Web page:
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Tensions are escalating between Syria and Turkey, and the NATO Alliance is taking sides. Will that mean international military action against Syria's Assad regime?  What are the risks and the benefits for the Syrian people and the prospects for regional conflict? Also, fires across Colorado may burn for some time, and conservatives used to argue that full disclosure of campaign contributions would prevent corruption.  Now they're making a pitch for secrecy.

Banner image: NATO Secretary General Anders Fogh Rasmussen speaks following the North Atlantic Council meeting on the shooting down of a Turkish aircraft by Syria, June 26, 2012. © NATO

Making News Fires Across Colorado May Burn for Some Time 7 MIN, 8 SEC

Eight wildfires are burning out of control in Colorado and some may last until Fall. It's the result of a "perfect storm" of weather conditions and insect infestations that hasn't been seen before. That's according to Douglas Rideout, Professor of Forest Economics and Director of the WESTFIRE Research Center at Colorado State University.

Douglas Rideout, Colorado State University

Main Topic NATO and Syria: The Military Option 32 MIN, 53 SEC

At today's meeting in Brussels, the leaders of the NATO alliance denounced Syria for shooting down a Turkish jet fighter. Turkey's Prime Minister Erdogan threatened Syria with retaliation and warned against any military approach to the Turkish border. It is the first time that the North Atlantic Conference has opened the door to international military action against Syria's brutal repression of its own people. Would NATO involvement help the Syrian people or just lead to more violence? Would the diplomatic alternative mean sitting down at the table -- not just with Russia, but also Iran?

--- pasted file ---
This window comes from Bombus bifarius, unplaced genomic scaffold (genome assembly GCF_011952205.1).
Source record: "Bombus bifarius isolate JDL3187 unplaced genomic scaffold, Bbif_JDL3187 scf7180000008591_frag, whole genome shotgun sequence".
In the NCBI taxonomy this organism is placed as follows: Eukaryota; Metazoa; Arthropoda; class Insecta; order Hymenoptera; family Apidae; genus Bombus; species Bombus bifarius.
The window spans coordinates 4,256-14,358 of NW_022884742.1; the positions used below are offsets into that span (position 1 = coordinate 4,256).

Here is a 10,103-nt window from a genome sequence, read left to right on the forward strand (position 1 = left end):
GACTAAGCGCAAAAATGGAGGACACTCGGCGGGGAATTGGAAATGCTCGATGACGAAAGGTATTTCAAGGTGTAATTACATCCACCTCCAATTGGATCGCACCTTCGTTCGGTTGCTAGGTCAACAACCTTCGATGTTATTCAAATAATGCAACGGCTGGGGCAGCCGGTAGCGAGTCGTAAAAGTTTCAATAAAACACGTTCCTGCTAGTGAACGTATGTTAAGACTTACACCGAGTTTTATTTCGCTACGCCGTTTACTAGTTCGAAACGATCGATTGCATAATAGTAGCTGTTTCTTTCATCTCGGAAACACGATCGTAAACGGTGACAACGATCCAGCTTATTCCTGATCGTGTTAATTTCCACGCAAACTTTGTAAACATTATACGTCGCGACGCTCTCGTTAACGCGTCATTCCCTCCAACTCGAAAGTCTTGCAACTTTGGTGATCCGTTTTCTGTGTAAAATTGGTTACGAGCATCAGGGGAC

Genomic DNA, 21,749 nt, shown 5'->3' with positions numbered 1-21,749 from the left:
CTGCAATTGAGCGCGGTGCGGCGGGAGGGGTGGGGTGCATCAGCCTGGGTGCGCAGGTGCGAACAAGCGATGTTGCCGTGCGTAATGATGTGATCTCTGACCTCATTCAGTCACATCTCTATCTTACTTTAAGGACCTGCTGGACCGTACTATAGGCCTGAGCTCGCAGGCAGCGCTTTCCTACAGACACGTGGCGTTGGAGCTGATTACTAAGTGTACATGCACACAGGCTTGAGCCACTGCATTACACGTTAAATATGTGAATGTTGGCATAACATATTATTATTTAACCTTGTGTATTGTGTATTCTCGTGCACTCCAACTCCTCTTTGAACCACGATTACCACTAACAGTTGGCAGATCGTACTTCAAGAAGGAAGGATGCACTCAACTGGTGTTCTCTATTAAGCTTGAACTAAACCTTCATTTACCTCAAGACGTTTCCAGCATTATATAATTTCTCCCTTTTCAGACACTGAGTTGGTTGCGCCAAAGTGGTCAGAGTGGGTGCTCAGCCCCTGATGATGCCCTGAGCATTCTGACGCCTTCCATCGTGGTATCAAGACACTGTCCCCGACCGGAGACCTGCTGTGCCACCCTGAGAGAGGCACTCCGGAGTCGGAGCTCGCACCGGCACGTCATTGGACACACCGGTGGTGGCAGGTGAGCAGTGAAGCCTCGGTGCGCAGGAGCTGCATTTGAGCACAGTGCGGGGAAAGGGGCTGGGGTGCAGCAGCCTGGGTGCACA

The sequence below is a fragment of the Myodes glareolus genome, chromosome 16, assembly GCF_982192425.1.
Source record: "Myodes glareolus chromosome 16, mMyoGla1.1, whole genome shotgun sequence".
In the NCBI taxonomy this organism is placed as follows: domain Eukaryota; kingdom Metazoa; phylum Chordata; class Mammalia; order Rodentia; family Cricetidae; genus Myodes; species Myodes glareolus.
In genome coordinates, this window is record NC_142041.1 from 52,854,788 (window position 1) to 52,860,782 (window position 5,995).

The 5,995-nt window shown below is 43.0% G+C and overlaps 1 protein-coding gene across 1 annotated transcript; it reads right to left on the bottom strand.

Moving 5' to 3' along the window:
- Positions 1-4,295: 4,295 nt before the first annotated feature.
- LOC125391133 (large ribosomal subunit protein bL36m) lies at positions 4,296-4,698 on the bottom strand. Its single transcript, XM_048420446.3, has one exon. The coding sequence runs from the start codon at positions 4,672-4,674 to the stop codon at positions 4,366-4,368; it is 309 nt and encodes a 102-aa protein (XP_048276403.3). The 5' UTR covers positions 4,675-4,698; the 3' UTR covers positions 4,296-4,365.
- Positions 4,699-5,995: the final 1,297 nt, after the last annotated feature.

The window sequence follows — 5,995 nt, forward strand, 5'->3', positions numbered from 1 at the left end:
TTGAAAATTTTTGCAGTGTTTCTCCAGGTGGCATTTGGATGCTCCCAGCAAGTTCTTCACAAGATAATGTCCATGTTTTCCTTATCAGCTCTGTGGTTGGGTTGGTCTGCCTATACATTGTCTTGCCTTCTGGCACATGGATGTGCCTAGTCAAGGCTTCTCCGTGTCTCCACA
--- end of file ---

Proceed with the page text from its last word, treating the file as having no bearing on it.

Liz Sly, Washington Post (@lizsly)
Salman Shaikh, Brookings Doha Center (@Salman_Shaikh1)
Soli Ozel, Kadir Has University (@soliozel2)
Asli Bali, UCLA School of Law
Andrew Tabler, Washington Institute for Near East Policy (@andrewtabler)

In the Lion's Den

Andrew Tabler

Reporter's Notebook Political Groups Fight to Shroud Super PAC Donors 10 MIN, 28 SEC

Conservatives have waged a long battle against restrictions on campaign finance, claiming that there would be no corruption if voters knew where the money was coming from. Now that they've won their battle in the US Supreme Court, they've changed their tune. In a recent speech, Senate Minority Leader Mitch McConnell voiced concern that if the names of high-profile political donors were made public, contributors could face bullying and harassment from liberals out to "muzzle" free speech. The Wall Street Journal has warned that corporations might face boycotts and picket lines if their names are revealed.


Melanie Mason, Los Angeles Times (@melmason)
Trevor Potter, Campaign Legal Center

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